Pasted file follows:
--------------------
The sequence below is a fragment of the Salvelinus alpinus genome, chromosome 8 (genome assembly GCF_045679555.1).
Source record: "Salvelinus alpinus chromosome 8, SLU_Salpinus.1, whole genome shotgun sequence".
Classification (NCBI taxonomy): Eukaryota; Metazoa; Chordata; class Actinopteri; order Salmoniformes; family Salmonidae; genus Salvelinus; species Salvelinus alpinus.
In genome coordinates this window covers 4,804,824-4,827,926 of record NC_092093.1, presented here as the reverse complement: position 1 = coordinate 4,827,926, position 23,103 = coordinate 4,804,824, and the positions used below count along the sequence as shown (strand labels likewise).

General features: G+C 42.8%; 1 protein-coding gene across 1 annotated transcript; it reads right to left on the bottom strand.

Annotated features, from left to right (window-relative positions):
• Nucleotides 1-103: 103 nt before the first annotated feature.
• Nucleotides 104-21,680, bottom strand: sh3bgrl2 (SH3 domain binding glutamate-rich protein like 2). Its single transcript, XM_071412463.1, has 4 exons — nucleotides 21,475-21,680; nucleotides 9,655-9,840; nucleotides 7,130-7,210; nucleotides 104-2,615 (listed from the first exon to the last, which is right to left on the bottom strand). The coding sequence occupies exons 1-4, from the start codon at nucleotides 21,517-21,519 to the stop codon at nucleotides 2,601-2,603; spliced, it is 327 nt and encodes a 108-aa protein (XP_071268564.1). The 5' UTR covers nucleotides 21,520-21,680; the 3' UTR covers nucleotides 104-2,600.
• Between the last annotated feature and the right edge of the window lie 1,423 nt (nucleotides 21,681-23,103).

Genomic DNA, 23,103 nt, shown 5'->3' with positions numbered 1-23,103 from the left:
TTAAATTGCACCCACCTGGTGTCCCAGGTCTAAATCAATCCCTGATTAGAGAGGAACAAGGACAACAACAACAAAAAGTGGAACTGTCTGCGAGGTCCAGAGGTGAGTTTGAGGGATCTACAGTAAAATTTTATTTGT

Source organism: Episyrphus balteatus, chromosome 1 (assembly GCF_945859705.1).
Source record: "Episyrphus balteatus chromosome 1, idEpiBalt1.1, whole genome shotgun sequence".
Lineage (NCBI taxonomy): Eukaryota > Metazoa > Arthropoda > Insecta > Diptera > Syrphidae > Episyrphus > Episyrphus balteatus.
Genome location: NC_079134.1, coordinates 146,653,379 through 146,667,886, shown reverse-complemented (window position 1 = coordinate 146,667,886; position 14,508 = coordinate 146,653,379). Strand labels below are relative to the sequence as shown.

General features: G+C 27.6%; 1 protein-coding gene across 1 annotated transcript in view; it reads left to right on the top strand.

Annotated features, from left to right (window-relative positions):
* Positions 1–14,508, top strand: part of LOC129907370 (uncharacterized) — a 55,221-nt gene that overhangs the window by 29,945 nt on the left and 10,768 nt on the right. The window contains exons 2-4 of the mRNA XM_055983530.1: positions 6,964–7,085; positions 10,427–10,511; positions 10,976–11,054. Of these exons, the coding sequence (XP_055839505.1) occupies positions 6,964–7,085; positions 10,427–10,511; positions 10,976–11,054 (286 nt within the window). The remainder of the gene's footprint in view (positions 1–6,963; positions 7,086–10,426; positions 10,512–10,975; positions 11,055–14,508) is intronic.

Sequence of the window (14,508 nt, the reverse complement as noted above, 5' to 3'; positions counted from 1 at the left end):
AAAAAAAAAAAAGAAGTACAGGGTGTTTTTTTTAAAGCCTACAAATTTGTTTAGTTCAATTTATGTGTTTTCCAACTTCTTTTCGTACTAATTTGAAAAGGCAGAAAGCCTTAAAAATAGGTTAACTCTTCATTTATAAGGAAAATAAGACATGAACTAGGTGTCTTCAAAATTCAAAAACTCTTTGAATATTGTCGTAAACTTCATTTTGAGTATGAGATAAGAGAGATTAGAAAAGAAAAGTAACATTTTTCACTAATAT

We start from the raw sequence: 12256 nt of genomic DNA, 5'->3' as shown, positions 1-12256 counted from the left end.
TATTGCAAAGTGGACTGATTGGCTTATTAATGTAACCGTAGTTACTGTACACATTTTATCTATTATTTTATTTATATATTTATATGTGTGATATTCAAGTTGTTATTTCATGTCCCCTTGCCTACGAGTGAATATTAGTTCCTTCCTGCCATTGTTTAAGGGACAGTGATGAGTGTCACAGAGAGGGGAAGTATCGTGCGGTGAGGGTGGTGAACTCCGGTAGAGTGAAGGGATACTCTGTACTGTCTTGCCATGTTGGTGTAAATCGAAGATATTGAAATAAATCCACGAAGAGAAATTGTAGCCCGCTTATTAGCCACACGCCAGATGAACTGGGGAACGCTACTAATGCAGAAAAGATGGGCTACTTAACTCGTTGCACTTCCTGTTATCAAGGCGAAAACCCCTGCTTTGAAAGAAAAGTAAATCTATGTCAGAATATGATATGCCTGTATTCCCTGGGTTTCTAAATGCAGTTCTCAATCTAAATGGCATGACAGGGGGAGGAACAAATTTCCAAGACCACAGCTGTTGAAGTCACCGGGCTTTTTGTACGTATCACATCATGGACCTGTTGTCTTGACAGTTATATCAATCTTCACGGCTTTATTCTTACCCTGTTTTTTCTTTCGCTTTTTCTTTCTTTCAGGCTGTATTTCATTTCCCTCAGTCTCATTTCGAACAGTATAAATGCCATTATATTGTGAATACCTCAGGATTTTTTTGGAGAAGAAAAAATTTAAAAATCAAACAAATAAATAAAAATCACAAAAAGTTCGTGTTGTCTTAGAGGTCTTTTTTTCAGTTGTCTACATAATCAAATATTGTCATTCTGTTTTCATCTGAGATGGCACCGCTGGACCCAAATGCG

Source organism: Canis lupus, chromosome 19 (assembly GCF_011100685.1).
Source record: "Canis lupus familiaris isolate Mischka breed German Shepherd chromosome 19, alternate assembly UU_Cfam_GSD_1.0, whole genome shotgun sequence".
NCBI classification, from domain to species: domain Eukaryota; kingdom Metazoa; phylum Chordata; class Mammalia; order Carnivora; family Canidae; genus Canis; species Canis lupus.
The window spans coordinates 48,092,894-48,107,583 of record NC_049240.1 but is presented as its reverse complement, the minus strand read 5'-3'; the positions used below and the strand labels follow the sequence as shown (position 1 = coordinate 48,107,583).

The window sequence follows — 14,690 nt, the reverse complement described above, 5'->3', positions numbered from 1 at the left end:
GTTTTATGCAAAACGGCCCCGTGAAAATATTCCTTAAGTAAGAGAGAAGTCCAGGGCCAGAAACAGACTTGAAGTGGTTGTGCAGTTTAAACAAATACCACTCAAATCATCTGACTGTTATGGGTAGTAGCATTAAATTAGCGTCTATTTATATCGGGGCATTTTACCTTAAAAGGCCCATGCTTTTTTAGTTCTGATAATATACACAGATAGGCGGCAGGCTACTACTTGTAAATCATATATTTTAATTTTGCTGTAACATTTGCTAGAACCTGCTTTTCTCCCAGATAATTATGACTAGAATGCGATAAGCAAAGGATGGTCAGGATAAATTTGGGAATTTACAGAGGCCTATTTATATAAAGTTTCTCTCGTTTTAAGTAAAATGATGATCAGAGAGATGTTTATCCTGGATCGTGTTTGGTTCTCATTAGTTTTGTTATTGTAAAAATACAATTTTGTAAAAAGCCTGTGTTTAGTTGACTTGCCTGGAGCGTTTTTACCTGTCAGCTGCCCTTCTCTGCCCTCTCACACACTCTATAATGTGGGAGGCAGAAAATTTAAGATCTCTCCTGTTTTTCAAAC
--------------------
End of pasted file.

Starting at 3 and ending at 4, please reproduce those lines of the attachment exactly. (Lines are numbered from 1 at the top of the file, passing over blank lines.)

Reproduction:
Classification (NCBI taxonomy): Eukaryota; Metazoa; Chordata; class Actinopteri; order Salmoniformes; family Salmonidae; genus Salvelinus; species Salvelinus alpinus.
In genome coordinates this window covers 4,804,824-4,827,926 of record NC_092093.1, presented here as the reverse complement: position 1 = coordinate 4,827,926, position 23,103 = coordinate 4,804,824, and the positions used below count along the sequence as shown (strand labels likewise).